CARACAS – Top Venezuelan and Colombian officials took further steps to consolidate recently re-established bilateral relations and increase cooperation in the areas of trade, security and border development.
“A very productive day,” Colombian Foreign Minister Maria Angela Holguin said after several bilateral working commissions were formed on Friday, echoing similar remarks by Venezuelan counterpart Nicolas Maduro.
Both ministers said they were satisfied with the steps taken Friday, 10 days after Venezuelan head of state Hugo Chavez and newly inaugurated Colombian President Juan Manuel Santos met in Santa Marta, Colombia to re-launch ties that Venezuela had completely severed on July 22.
Venezuela broke off bilateral relations after Santos’ predecessor, Alvaro Uribe, accused the neighboring country’s leftist government of tolerating the presence of guerrilla camps in its territory.
Santos, a conservative and former defense minister under Uribe, made restoration of ties with leftist-led Venezuela his top priority after taking office on Aug. 7.
In announcing the resumption of full relations, Santos said Aug. 10 in Santa Marta that he had received assurances from Chavez’s government that it will not tolerate the presence in Venezuela of members of illegal armed groups such as the Revolutionary Armed Forces of Colombia, or FARC, which has fought a decades-long struggle against a succession of Colombian administrations.
Referring to debt-repayment demands by Colombian businesses, Maduro said the Venezuelan government had approved the immediate payment of $200 million to Colombian exporters.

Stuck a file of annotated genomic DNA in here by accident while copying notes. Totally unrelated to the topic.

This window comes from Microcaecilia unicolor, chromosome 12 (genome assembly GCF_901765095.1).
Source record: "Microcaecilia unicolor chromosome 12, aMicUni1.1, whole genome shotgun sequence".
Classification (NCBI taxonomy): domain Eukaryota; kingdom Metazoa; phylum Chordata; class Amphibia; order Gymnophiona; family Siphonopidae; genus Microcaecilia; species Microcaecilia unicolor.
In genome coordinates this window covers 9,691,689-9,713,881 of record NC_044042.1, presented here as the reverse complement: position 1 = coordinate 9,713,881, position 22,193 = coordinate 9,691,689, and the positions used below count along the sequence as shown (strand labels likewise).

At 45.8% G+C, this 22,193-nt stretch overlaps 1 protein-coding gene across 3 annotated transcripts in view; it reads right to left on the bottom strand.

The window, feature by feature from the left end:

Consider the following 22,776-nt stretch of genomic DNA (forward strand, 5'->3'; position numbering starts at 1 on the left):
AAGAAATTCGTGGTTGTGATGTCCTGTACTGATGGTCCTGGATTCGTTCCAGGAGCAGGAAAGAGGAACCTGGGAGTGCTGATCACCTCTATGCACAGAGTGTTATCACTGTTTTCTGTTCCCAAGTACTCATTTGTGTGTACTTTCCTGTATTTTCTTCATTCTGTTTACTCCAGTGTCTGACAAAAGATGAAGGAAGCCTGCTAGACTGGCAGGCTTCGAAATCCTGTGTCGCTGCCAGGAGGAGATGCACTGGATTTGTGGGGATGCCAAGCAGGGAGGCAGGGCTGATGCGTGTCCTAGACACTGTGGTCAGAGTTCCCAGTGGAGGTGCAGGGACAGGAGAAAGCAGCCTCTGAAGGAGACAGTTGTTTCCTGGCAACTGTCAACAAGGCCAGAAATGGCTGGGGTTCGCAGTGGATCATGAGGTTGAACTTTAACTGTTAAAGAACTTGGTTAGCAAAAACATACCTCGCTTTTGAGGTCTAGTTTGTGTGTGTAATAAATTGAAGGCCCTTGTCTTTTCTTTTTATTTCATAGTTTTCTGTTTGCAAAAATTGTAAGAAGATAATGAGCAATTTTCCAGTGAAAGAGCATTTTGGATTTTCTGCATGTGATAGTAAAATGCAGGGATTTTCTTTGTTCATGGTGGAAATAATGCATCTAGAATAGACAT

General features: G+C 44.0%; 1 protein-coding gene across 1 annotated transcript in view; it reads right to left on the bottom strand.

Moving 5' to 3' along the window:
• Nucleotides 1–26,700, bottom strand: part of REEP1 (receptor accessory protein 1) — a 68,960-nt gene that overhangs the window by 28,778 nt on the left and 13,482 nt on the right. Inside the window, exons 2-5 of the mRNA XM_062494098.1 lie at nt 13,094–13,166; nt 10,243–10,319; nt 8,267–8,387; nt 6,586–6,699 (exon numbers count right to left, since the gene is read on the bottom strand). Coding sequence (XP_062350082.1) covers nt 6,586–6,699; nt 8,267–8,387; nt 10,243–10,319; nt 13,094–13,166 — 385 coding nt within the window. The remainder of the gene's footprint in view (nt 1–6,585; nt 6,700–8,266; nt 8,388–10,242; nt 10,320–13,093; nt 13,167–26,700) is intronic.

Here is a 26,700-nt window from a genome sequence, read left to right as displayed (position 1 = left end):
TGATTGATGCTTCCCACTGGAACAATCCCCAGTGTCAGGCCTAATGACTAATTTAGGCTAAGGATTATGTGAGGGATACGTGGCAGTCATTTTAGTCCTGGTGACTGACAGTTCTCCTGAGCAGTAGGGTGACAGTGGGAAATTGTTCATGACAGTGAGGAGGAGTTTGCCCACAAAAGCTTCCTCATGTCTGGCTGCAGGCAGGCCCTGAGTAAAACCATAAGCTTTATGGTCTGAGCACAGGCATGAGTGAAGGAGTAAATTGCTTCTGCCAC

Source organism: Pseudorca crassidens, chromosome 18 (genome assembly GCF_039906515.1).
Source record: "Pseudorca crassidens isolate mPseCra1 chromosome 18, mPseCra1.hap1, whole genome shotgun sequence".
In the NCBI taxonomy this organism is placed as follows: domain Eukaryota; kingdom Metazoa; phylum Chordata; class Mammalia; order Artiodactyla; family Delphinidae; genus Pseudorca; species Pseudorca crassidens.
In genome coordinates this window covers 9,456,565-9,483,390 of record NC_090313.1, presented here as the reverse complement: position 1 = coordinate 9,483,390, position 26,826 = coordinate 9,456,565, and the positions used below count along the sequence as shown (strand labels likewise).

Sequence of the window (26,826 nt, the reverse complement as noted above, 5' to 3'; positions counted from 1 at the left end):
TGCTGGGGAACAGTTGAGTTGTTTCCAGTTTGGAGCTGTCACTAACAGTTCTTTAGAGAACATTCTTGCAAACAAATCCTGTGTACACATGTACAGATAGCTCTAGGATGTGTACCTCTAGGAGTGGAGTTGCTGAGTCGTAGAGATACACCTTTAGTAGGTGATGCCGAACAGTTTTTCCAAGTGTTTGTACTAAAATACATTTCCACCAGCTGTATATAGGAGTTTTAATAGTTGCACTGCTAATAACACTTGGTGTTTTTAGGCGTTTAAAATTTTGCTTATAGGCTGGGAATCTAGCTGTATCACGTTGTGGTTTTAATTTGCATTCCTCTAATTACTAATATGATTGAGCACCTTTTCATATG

A bi-national commission has been created to analyze the origin of the remaining $600 million that Colombian exporters say they are owed to ensure there are no irregularities, such as “overbilling.”
Holguin said that commission should complete its work by Sept. 10.
Maduro also said a working group had been created to combat contraband along the border because we want “healthy and transparent” trade relations.
He said another commission will “lay the foundations” for a new bilateral economic and trade accord that will govern relations beginning April 2011, when the current agreement expires.
A third commission will work to spur social development in the border region by promoting advances in education, health and culture.
Maduro also said that the nations’ defense ministers talked “very frankly about a border with problems of drug trafficking and different types of criminal gangs and illegal armed groups.”
He said a “permanent communication mechanism” has been established and that a Colombian military delegation will meet with the Venezuelan armed forces’ top brass in a few weeks “to expand mutual trust.”
Holguin said in that regard that “the mechanism of direct coordination between them will be very positive for (bilateral) cooperation.”
The Colombian foreign minister also met for three hours with Chavez at the Miraflores presidential palace.
In a brief statement to reporters after the meeting, Chavez said he had talked about “all the issues that are on the table and others ones as well” with Holguin.